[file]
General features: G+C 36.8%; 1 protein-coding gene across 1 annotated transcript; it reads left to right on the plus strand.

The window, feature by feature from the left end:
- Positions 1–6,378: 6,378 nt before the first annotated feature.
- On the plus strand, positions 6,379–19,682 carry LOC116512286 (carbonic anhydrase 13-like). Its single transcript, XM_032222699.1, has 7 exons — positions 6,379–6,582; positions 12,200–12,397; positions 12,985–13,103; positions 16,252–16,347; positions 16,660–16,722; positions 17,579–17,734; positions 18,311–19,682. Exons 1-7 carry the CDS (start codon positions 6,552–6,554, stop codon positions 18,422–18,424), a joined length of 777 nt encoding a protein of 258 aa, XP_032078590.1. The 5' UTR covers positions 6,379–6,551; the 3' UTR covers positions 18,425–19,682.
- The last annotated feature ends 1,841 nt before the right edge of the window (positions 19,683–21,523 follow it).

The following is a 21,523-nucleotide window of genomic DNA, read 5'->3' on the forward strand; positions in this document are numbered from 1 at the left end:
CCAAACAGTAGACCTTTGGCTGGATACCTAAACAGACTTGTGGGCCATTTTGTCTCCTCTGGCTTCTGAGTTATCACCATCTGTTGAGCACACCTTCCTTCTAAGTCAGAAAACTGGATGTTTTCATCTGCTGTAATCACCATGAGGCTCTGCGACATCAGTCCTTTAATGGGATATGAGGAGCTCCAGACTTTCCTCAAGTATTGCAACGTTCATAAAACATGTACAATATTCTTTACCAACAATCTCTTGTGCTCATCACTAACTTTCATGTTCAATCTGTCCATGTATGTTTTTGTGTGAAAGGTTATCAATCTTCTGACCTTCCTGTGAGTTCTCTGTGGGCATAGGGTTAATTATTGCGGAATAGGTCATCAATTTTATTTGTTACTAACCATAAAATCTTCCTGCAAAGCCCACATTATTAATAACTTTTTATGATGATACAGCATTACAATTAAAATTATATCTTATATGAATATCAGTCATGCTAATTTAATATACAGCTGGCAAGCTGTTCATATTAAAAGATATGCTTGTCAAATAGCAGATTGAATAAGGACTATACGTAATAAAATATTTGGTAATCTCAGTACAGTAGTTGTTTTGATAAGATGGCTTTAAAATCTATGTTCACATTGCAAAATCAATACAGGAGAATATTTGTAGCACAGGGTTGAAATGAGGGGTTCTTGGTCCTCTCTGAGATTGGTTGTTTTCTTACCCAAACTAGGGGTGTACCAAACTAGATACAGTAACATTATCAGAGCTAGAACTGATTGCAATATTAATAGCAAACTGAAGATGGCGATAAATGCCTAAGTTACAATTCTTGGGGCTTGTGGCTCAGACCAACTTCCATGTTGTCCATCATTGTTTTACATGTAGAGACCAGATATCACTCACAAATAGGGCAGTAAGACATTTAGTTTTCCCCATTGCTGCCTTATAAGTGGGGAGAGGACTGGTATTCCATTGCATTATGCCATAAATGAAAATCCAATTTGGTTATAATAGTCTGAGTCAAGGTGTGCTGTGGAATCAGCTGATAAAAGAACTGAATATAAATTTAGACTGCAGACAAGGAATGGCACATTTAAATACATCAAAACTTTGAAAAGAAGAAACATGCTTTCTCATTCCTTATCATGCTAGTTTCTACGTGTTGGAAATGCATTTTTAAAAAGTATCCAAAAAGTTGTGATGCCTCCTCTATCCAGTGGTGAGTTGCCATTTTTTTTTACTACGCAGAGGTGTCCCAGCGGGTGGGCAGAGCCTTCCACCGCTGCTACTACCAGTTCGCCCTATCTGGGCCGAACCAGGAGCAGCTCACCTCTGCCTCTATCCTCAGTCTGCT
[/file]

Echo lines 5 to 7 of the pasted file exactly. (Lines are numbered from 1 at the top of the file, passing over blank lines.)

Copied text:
- The last annotated feature ends 1,841 nt before the right edge of the window (positions 19,683–21,523 follow it).

The following is a 21,523-nucleotide window of genomic DNA, read 5'->3' on the forward strand; positions in this document are numbered from 1 at the left end:
CCAAACAGTAGACCTTTGGCTGGATACCTAAACAGACTTGTGGGCCATTTTGTCTCCTCTGGCTTCTGAGTTATCACCATCTGTTGAGCACACCTTCCTTCTAAGTCAGAAAACTGGATGTTTTCATCTGCTGTAATCACCATGAGGCTCTGCGACATCAGTCCTTTAATGGGATATGAGGAGCTCCAGACTTTCCTCAAGTATTGCAACGTTCATAAAACATGTACAATATTCTTTACCAACAATCTCTTGTGCTCATCACTAACTTTCATGTTCAATCTGTCCATGTATGTTTTTGTGTGAAAGGTTATCAATCTTCTGACCTTCCTGTGAGTTCTCTGTGGGCATAGGGTTAATTATTGCGGAATAGGTCATCAATTTTATTTGTTACTAACCATAAAATCTTCCTGCAAAGCCCACATTATTAATAACTTTTTATGATGATACAGCATTACAATTAAAATTATATCTTATATGAATATCAGTCATGCTAATTTAATATACAGCTGGCAAGCTGTTCATATTAAAAGATATGCTTGTCAAATAGCAGATTGAATAAGGACTATACGTAATAAAATATTTGGTAATCTCAGTACAGTAGTTGTTTTGATAAGATGGCTTTAAAATCTATGTTCACATTGCAAAATCAATACAGGAGAATATTTGTAGCACAGGGTTGAAATGAGGGGTTCTTGGTCCTCTCTGAGATTGGTTGTTTTCTTACCCAAACTAGGGGTGTACCAAACTAGATACAGTAACATTATCAGAGCTAGAACTGATTGCAATATTAATAGCAAACTGAAGATGGCGATAAATGCCTAAGTTACAATTCTTGGGGCTTGTGGCTCAGACCAACTTCCATGTTGTCCATCATTGTTTTACATGTAGAGACCAGATATCACTCACAAATAGGGCAGTAAGACATTTAGTTTTCCCCATTGCTGCCTTATAAGTGGGGAGAGGACTGGTATTCCATTGCATTATGCCATAAATGAAAATCCAATTTGGTTATAATAGTCTGAGTCAAGGTGTGCTGTGGAATCAGCTGATAAAAGAACTGAATATAAATTTAGACTGCAGACAAGGAATGGCACATTTAAATACATCAAAACTTTGAAAAGAAGAAACATGCTTTCTCATTCCTTATCATGCTAGTTTCTACGTGTTGGAAATGCATTTTTAAAAAGTATCCAAAAAGTTGTGATGCCTCCTCTATCCAGTGGTGAGTTGCCATTTTTTTTTACTACGCAGAGGTGTCCCAGCGGGTGGGCAGAGCCTTCCACCGCTGCTACTACCAGTTCGCCCTATCTGGGCCGAACCAGGAGCAGCTCACCTCTGCCTCTATCCTCAGTCTGCT